Social media can be used to 'predict future' – study
The research published earlier this month, notes that "because user behavior on SM [social media] is a reflection of events in the real world, researchers have realized they can use SM in order to forecast, making predictions about the future."
Conducted by a team from the Pacific Northwest National Laboratory in Washington, which is a Department of Energy (DOE) government research laboratory, and the University of Washington, the study examines existing literature, citing examples of successful and unsuccessful predicting of future events using social media.
"Preliminary results do largely show positive findings," the research claims.
It states that social media can be used in a number of ways to predict future events, and much of it requires only being observant to the buzz and chatter taking place on such sites.
"If SM users are reacting to and talking about events in real time, one might imagine that users are also talking about and reacting to events that they anticipate will happen in the future," the report says.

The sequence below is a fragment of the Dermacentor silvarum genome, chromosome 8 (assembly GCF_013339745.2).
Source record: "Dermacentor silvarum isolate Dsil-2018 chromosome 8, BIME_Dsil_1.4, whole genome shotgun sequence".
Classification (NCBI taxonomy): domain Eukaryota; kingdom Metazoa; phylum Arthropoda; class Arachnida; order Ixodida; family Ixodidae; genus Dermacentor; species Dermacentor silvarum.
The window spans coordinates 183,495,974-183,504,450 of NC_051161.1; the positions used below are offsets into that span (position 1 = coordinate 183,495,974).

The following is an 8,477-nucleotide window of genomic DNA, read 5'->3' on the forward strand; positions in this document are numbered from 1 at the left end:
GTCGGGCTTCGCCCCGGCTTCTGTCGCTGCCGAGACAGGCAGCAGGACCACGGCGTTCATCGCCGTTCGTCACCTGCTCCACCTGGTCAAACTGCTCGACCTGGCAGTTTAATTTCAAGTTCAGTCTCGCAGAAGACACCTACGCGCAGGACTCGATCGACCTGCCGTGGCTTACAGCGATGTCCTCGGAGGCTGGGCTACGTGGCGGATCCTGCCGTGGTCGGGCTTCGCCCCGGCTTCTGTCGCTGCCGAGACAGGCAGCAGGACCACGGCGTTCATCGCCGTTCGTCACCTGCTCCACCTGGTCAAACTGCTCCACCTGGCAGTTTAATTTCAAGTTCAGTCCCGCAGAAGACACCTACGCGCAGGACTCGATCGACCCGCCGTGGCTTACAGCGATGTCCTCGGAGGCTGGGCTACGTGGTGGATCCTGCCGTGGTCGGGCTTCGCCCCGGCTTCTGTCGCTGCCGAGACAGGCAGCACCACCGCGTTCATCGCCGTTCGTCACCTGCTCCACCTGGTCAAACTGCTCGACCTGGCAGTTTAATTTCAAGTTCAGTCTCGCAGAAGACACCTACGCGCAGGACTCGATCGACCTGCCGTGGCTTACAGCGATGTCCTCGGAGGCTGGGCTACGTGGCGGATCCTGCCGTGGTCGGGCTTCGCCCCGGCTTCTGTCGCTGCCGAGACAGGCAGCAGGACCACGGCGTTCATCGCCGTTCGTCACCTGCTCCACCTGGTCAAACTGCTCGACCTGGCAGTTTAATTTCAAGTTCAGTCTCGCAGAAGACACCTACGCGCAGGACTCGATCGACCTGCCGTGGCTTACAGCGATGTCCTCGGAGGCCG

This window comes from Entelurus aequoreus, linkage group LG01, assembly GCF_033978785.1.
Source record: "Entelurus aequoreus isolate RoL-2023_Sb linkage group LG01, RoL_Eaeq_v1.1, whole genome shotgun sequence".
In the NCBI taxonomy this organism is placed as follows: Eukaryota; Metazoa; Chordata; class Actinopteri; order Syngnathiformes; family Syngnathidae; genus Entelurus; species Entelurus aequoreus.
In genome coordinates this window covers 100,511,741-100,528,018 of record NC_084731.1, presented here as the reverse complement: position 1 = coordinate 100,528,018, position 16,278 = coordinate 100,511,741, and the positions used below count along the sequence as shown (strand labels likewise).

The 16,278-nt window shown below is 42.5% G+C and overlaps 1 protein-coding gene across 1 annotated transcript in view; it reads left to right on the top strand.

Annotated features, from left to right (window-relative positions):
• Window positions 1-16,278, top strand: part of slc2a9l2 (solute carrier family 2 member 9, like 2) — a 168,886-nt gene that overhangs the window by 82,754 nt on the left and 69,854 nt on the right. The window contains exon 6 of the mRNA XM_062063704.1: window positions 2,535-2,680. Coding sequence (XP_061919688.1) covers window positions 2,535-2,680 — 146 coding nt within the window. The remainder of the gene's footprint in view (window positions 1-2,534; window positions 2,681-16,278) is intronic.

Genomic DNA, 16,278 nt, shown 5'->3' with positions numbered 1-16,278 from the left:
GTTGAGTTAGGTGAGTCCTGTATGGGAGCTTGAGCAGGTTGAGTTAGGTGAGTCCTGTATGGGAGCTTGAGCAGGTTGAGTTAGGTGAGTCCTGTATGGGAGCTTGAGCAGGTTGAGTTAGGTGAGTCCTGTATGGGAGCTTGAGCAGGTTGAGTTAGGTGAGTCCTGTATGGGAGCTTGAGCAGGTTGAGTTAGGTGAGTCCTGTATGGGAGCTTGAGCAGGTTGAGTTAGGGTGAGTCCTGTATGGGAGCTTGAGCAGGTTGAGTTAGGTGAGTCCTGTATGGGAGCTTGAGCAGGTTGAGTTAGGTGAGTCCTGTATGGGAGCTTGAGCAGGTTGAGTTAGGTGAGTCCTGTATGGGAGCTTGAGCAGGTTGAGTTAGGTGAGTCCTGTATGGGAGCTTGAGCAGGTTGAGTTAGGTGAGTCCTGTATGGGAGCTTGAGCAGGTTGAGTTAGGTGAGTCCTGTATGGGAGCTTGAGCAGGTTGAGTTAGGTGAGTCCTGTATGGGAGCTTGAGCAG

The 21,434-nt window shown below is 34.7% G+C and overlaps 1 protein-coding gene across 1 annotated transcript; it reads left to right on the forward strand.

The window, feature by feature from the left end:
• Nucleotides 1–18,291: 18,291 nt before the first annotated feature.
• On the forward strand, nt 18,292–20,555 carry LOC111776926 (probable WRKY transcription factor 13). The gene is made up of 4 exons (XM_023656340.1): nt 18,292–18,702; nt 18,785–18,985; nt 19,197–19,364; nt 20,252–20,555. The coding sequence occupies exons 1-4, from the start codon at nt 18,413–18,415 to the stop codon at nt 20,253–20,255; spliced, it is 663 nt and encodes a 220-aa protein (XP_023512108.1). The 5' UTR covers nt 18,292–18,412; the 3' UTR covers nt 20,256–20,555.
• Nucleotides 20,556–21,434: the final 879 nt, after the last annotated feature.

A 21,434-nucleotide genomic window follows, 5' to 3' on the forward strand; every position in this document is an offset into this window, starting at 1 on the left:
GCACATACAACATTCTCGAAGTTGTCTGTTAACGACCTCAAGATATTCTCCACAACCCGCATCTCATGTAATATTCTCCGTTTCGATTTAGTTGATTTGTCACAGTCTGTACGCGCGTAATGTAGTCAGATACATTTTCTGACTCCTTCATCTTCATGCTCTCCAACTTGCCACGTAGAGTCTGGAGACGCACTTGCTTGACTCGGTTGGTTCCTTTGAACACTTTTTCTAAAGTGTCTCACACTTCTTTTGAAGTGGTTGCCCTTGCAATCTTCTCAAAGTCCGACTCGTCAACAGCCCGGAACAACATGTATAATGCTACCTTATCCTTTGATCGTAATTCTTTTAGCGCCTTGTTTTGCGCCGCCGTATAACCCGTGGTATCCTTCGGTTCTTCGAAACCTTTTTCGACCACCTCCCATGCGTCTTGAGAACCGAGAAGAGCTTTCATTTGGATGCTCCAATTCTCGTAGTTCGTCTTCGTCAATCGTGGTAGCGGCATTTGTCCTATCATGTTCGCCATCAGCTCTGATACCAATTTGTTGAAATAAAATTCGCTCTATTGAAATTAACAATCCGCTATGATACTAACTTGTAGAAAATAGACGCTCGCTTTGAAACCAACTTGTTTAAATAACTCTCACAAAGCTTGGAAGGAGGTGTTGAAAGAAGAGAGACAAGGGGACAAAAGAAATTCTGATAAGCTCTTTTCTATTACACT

"This raises the interesting possibility that SM data might be useful for forecasting events: making predictions about events that have yet to occur."
The 55-page research on SM forecasting spans a wide range of topics, including outcomes of elections, fluctuations in the stock market, disease outbreaks and possible detection of other "real-world" threat, such as "natural disasters, security events, and political uprisings."
Among such examples mentioned in the study is the Arab Spring protests in the Middle East in 2011. Having followed tweet content, researchers were able "to detect and predict Arab Spring protests in Egypt within a timespan of 3 days," the report claims.
It also states that separate predictions based on social media data have taken place with "impressive precision" regarding protests, riots, and civil unrest in Latin America.
"Working with data from Tumblr demonstrated impressive precision in event detection (95.6%) with an average lead time of 4.8 days," it says.
However, not every topic can be foreseen by simply picking up on social media behavior.
Among the not so successful examples is the 2014 World Cup: "An attempt to predict match outcomes utilizing Twitter data, failed to perform better than random chance for early tournament matches."
However, the study optimistically states that "recurring findings and promising results continue to galvanize researchers and demand continued investigation."